3. Cross-Platform Functions. One of the benefits of Microsoft Office is how well each program works together. For example, you can use the mail merge function to create and send out personalized emails using the data you’ve entered an Excel spreadsheet, all without leaving Word. Even if this skill isn’t mentioned in the job description, it’s good to bring up since it shows that you’re an efficient employee who truly knows Microsoft Office.

  4. OneNote. OneNote is a virtual, shareable notebook. It also allows you to add links, photos, and documents to your notes, making it a valuable tool for sharing research and other information with your team. While this isn’t as commonly used as Microsoft Word, it is worth at least having a basic understanding of the program.

  5. Office 365. With the rise of remote work and Office 365, it’s important that you know how to use some of the more popular programs within it such as Microsoft OneDrive and Microsoft Teams. OneDrive is a shared storage space, and Teams is a project management system that allows you to message and video chat with your team members. Knowing your way around these will make you more attractive to employers, as they will have to spend less time training you if they use these programs regularly.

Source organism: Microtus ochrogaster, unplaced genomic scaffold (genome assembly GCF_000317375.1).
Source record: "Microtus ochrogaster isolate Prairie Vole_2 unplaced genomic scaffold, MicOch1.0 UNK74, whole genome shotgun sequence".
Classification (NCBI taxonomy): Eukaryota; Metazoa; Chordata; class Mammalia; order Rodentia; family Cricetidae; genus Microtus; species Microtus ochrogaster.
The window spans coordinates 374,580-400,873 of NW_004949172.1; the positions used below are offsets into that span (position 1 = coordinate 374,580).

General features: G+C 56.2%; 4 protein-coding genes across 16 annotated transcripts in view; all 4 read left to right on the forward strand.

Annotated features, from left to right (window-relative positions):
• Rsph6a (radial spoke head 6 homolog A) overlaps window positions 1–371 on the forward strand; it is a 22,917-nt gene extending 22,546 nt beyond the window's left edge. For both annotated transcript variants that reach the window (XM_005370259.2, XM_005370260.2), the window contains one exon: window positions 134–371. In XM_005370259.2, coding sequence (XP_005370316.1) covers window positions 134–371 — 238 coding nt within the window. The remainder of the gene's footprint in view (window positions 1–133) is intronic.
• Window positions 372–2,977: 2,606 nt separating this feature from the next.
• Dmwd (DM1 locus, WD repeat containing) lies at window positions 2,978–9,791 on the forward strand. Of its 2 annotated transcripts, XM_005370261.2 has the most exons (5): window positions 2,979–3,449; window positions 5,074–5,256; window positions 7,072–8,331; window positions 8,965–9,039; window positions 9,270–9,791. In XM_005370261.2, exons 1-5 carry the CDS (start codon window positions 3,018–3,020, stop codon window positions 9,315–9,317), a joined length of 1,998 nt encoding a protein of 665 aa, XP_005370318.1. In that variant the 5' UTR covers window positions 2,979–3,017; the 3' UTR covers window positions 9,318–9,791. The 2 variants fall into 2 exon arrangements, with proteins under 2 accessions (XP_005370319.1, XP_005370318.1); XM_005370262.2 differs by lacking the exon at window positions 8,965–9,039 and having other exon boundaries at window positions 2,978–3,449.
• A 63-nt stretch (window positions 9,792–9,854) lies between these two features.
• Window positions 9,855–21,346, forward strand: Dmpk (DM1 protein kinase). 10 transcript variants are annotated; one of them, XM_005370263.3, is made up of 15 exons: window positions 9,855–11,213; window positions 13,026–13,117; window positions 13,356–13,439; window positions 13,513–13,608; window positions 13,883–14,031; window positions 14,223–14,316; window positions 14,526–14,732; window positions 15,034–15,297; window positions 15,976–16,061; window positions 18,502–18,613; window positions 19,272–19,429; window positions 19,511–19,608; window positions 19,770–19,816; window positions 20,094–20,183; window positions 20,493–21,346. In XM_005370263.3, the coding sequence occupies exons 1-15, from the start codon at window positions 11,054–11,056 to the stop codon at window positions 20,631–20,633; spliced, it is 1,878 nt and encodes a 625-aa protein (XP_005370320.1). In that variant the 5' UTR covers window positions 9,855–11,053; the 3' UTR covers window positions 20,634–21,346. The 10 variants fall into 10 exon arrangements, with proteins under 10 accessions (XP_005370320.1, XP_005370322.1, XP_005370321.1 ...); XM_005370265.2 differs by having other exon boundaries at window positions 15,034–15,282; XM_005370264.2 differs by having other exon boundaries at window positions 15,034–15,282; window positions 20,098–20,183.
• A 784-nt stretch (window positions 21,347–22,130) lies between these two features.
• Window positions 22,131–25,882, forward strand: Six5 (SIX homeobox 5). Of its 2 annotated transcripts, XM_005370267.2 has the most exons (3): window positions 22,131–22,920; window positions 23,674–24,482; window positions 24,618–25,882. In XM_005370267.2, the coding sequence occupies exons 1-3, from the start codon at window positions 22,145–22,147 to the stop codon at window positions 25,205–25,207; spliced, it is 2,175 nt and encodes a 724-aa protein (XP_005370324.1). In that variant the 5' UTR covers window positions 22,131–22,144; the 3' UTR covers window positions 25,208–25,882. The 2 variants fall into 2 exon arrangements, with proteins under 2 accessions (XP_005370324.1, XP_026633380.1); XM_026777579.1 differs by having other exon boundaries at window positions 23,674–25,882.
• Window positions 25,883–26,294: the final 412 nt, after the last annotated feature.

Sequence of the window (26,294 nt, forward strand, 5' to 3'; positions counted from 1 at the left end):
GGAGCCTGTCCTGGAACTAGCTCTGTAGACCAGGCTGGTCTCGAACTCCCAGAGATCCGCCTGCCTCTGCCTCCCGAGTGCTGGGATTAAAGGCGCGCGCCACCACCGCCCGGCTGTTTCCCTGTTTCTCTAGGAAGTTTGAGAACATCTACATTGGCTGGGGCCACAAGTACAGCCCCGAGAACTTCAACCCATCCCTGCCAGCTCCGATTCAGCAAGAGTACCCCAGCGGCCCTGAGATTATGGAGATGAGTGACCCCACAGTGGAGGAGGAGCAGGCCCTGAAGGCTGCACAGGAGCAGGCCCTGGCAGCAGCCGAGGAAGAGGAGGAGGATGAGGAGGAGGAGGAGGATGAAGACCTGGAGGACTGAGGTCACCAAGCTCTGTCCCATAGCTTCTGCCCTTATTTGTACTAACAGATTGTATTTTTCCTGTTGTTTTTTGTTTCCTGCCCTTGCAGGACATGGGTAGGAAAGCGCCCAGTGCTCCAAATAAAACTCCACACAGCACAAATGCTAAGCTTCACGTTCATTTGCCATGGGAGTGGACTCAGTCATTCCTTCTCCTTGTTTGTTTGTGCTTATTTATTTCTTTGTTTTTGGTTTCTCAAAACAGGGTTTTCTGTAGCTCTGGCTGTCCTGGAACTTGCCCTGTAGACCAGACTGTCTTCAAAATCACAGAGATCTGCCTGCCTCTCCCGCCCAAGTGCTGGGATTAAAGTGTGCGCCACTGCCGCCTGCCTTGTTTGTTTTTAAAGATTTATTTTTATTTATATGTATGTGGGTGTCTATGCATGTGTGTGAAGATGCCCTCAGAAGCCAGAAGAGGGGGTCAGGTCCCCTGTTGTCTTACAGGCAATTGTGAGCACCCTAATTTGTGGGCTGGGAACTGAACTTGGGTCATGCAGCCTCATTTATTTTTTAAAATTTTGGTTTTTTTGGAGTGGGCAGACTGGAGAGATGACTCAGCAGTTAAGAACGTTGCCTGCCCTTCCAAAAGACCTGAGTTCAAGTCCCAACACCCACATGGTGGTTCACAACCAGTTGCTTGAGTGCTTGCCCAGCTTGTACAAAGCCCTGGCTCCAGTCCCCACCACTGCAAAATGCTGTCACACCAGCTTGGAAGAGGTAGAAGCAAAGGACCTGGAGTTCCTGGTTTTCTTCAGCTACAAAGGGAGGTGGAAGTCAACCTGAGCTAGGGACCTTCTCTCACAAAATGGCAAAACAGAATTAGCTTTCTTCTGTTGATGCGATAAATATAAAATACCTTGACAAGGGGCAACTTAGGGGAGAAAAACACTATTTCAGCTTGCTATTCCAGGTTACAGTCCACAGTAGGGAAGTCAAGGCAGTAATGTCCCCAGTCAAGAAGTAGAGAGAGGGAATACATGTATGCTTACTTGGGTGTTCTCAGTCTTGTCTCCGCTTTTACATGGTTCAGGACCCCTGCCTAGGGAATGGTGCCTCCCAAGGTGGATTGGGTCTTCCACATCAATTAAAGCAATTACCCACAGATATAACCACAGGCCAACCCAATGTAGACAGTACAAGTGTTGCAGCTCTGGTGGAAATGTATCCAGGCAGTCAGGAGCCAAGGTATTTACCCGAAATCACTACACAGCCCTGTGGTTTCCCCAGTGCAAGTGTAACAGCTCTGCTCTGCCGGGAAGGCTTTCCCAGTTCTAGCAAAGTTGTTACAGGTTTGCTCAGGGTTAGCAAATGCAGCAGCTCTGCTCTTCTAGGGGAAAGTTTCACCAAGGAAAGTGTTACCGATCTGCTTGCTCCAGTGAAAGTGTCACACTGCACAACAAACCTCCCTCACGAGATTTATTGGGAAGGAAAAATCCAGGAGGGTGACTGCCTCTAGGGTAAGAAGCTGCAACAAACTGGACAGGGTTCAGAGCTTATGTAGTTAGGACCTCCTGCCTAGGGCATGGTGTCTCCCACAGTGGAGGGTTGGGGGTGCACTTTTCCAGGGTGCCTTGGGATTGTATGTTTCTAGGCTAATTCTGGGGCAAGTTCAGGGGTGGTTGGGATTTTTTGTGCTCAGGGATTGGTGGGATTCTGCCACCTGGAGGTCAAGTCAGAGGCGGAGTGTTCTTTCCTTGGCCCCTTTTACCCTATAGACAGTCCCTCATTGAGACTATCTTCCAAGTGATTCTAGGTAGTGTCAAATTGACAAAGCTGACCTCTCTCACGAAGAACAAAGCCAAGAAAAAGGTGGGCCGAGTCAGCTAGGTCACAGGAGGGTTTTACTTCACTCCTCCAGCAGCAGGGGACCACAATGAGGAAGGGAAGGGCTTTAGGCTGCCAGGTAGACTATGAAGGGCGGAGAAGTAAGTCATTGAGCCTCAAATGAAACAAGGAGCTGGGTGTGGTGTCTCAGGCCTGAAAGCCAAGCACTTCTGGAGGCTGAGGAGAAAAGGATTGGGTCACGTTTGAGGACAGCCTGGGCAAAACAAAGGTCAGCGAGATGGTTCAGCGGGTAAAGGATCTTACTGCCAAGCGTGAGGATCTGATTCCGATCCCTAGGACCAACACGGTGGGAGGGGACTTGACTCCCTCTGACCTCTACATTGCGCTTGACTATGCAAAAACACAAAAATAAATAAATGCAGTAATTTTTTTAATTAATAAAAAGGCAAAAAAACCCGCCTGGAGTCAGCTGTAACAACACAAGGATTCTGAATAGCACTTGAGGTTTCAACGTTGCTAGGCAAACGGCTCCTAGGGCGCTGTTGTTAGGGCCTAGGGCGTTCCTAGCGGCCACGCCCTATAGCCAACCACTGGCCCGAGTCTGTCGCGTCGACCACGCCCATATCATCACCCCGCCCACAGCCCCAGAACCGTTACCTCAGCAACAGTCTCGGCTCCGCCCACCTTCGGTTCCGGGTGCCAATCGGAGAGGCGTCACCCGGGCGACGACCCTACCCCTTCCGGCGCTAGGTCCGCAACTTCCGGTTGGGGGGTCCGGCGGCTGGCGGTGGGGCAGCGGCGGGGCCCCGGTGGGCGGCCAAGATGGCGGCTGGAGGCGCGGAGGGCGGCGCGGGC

How To Include Microsoft Office Skills On a Resume

When it comes time to show off your Microsoft Office skills while you’re applying for a new job, it can be difficult to know how to present them. As always, start by checking the job description you’re applying for to make sure you highlight any specific skills listed there. Then, incorporate them into your job experience if they fit well. You could say something like this:

  • Managed department’s budget and purchases with intermediate skills in Microsoft Excel

  • Coordinated with three other offices to complete projects using basic Microsoft Teams skills

  • Compiled, formatted and distributed quarterly reports to all staff using advanced skills in Microsoft Word and Microsoft Outlook